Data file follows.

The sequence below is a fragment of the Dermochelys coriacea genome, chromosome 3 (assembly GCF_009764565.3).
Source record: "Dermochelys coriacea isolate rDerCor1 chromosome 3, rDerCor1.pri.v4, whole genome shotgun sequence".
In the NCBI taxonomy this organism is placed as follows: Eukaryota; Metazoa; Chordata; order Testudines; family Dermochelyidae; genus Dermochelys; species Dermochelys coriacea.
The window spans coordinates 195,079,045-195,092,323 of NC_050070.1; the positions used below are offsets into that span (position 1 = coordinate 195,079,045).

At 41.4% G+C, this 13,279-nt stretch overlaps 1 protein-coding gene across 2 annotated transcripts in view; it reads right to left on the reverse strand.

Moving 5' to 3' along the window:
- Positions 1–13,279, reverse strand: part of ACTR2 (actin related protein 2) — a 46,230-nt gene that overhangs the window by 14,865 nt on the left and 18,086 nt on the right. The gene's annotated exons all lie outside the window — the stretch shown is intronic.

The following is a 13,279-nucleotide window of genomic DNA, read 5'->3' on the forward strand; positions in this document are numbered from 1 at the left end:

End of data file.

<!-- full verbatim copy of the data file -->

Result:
The sequence below is a fragment of the Dermochelys coriacea genome, chromosome 3 (assembly GCF_009764565.3).
Source record: "Dermochelys coriacea isolate rDerCor1 chromosome 3, rDerCor1.pri.v4, whole genome shotgun sequence".
In the NCBI taxonomy this organism is placed as follows: Eukaryota; Metazoa; Chordata; order Testudines; family Dermochelyidae; genus Dermochelys; species Dermochelys coriacea.
The window spans coordinates 195,079,045-195,092,323 of NC_050070.1; the positions used below are offsets into that span (position 1 = coordinate 195,079,045).

At 41.4% G+C, this 13,279-nt stretch overlaps 1 protein-coding gene across 2 annotated transcripts in view; it reads right to left on the reverse strand.

Moving 5' to 3' along the window:
- Positions 1–13,279, reverse strand: part of ACTR2 (actin related protein 2) — a 46,230-nt gene that overhangs the window by 14,865 nt on the left and 18,086 nt on the right. The gene's annotated exons all lie outside the window — the stretch shown is intronic.

The following is a 13,279-nucleotide window of genomic DNA, read 5'->3' on the forward strand; positions in this document are numbered from 1 at the left end: